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Background: independence and division

Cyprus became independent from the UK in 1960. Under, the Treaty of Guarantee that forms part of the constitution, Greece, Turkey and the UK are “guarantors” of the Republic of Cyprus.  The constitution set up a system of power sharing between the Greek and Turkish communities, but the Turkish community stopped participating in the government in 1963. In 1974, a military coup in Cyprus supported by the Greek military junta raised fears of a Greek annexation of the whole island. This led to Turkish troops occupying the northern part of the island. The island has been divided since, with a “Turkish Republic of Northern Cyprus” established in 1983 (TRNC). The TRNC is not recognised internationally, other than by Turkey.

The Turkish occupied part of Cyprus is separated from the Republic of Cyprus by a UN buffer zone, overseen by a UN force of around 750 troops. The UK contributes around 250 troops. Under the Treaty of Guarantee, the UK also retains sovereignty over two military bases in Cyprus (known as the Sovereign Base Areas).

Peace talks

UN-sponsored peace talks have taken place on and off for many years. In 2004, a peace plan was put to the Turkish and Greek Cypriot communities in separate referendums. The plan would have reunified Cyprus as a federation of two politically equal states, prior to the island joining the EU.  Turkish Cypriots voted in favour, but the Greek Cypriots rejected the plan. Cyprus subsequently joined the EU. While the whole island is technically part of the EU, EU law does not apply in the north. 

There have been attempts to revive peace talks since 2004. These included UN-sponsored talks launched in 2017. These talks collapsed after the Greek foreign ministry said it was impossible for the Greek side to countenance an envisioned federal Cyprus with occupation troops on its soil, while Turkey insisted on its right to unilateral intervention in Cyprus.

Cyprus has an elected president who heads the government. The current president (since 2013) is Nicos Anastasiades of the conservative Democratic Rally (DISY). He supported the 2004 plan.  The TRNC is a semi-presidential republic. Ersin Tatar, formerly Prime Minister at the head of the right-wing nationalist National Unity Party (UBP), was elected President in 2020. Backed by President Erdoğan of Turkey, Tatar rejects the UN model of a federal Cyprus and supports a “two-state solution” formalising the current division of the island. President Erdoğan also backs Tatar’s plans to open up the resort of Varosha. This has been condemned by the UK and EU as a provocative step in breach of a UN resolution.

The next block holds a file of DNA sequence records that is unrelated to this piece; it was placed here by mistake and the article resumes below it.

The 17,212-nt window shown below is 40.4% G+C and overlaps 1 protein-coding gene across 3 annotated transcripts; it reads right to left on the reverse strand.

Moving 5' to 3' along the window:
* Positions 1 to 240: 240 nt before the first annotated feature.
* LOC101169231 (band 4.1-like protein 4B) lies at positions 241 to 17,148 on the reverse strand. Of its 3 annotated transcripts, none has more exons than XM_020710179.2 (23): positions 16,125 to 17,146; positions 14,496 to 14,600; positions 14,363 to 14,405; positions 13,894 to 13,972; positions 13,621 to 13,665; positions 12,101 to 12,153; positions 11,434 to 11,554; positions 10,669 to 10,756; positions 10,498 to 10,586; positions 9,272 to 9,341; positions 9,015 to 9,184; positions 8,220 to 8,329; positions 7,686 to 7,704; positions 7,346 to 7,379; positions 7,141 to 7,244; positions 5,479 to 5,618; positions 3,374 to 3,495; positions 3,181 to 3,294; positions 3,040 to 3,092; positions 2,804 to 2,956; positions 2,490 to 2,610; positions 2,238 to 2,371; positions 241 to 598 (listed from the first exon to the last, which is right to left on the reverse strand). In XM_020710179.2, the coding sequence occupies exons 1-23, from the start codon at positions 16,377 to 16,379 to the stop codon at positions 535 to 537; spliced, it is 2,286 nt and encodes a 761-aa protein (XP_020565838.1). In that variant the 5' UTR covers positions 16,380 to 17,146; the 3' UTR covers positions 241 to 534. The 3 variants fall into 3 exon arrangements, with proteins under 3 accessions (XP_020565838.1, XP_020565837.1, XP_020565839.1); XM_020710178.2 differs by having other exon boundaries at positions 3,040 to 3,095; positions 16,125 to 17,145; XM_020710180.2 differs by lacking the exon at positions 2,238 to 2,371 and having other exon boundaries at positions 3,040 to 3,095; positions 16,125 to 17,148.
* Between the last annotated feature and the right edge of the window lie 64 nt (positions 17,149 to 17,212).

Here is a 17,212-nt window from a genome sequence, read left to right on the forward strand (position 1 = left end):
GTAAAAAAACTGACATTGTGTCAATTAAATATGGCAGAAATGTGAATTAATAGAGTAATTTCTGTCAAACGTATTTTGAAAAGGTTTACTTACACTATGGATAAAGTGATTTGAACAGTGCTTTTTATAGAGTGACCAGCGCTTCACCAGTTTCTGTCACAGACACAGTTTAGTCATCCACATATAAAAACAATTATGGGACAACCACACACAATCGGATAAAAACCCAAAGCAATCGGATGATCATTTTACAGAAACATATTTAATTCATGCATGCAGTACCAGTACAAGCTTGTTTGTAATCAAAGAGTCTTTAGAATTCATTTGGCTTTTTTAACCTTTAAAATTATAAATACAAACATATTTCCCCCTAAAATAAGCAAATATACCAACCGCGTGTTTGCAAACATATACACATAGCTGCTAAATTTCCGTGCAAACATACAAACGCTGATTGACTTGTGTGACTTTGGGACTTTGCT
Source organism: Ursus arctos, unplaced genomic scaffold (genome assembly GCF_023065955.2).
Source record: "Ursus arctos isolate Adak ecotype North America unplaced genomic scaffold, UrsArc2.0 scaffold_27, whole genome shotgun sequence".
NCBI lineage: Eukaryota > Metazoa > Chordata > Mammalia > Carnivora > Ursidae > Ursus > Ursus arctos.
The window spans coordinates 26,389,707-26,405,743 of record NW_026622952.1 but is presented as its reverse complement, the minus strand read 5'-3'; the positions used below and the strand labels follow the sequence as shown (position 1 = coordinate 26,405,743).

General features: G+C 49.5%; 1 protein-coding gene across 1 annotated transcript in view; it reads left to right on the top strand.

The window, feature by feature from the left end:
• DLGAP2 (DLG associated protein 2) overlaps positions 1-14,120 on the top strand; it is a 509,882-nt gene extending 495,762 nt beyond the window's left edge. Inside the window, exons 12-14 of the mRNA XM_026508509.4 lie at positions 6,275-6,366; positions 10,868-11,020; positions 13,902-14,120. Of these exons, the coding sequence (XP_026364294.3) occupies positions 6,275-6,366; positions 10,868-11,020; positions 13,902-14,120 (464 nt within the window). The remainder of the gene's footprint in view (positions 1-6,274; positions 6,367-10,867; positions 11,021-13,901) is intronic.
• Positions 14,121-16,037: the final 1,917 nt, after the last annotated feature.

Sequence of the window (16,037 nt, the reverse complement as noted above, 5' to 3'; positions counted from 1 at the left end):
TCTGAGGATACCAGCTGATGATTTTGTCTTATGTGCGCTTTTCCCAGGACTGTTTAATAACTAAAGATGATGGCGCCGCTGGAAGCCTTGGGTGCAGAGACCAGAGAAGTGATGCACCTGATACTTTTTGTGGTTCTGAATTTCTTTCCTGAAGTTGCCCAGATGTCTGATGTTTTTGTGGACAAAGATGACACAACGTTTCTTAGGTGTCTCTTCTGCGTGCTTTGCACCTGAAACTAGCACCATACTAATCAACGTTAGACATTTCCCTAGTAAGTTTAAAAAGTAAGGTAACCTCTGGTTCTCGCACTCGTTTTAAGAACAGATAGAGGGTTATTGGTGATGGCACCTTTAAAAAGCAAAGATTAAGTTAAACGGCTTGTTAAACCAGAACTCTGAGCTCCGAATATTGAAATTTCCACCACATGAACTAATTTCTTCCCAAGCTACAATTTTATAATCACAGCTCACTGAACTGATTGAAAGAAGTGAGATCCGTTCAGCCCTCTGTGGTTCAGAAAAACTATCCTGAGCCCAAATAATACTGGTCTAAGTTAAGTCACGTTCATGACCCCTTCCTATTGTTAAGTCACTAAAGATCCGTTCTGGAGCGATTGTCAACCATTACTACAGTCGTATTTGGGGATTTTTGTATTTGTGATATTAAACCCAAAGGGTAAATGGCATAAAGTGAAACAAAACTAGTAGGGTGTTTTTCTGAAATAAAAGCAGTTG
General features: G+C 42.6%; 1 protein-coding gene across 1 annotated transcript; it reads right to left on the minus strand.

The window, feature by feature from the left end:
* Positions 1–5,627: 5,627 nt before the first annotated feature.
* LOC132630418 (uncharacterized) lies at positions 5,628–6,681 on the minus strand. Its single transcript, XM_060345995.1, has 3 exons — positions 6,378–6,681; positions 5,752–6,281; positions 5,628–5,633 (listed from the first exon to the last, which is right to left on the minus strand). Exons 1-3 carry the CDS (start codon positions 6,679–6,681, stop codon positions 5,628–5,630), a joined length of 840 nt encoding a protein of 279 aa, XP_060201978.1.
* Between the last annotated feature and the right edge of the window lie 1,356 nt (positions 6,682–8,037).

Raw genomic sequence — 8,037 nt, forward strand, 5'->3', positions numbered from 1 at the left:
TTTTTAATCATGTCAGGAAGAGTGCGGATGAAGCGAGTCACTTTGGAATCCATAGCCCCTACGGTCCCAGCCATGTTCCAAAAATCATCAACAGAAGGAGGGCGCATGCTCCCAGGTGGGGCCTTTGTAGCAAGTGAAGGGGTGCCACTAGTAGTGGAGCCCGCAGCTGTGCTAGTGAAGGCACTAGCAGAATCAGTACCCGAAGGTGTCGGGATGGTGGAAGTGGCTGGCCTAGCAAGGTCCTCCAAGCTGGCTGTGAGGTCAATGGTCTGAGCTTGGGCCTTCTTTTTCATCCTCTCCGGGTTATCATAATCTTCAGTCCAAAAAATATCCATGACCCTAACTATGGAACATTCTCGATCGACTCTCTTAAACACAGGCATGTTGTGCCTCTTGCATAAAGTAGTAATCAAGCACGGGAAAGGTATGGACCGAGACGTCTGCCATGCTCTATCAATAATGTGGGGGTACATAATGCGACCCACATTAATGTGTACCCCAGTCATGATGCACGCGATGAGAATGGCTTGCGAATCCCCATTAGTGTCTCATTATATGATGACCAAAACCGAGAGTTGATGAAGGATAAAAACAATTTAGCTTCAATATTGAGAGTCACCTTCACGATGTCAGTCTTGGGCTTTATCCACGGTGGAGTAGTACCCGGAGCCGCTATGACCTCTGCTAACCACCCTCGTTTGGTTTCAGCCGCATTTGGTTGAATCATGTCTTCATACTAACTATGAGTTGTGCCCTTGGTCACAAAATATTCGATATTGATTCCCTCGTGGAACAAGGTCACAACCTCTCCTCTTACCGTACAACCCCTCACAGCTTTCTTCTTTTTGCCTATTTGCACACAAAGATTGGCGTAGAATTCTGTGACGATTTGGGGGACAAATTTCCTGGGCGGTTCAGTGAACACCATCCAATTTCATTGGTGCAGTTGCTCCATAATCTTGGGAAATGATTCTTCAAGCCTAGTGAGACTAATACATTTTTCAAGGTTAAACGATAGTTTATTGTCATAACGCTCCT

An informal five-party summit (Turkey, Greece, the UK, and the Greek and Turkish Cypriots) took place in April 2021.  According to reports, Tatar said there was no point in holding formal talks without recognition of the Turkish Republic of Northern Cyprus as a state and that he would not drop the two-state proposal. Cypriot President Anastasiades said that this proposal would never be accepted. In January 2022, Tatar said that he asked the UK to host fresh talks between himself and President Anastasiades.

Tensions over gas drilling

Tensions in the Eastern Mediterranean have intensified since 2018 as Turkey has sought to block drilling operations by Cyprus in waters around the island, and to launch its own exploration activities. Turkey disputes Cyprus’s claims to exclusive exploration rights in these waters. The EU imposed limited sanctions against individuals involved in the Turkish operations in 2019. The UK participated in these sanctions and continued them when it left the EU in 2020. Greece and Turkey have held talks to defuse the tensions, but Turkish drilling operations have continued.

Response to Russian invasion of Ukraine

Prior to 2022, Cyprus enjoyed good relations with Russia. It purchased military equipment from Russia and had an agreement allowing Russian navy access to its ports. It also attracted high levels of Russian investment, and gave close to 3,000 Cypriot passports to Russian nationals under a controversial scheme granting citizenship in return for large investments in Cyprus. Since the Russian invasion of Ukraine, the Government of Cyprus has revoked the passports of Russians listed under EU sanctions targeting individuals close to the Russian leadership.

The Cypriot Government has reportedly been reluctant to back some of the EU sanctions against Russia, although it has been obliged to implement them once adopted. The EU sanctions on Russia were projected to have a significant impact on Cyprus given the large number of Russian investors and dual passport holders, and income from Russian tourism. Cyprus has also expressed concerns about the impact on Cyprus’s maritime industry of EU proposals to ban all Russian owned ships from docking in EU ports and to ban all EU-controlled oil tankers from transporting Russian oil.  

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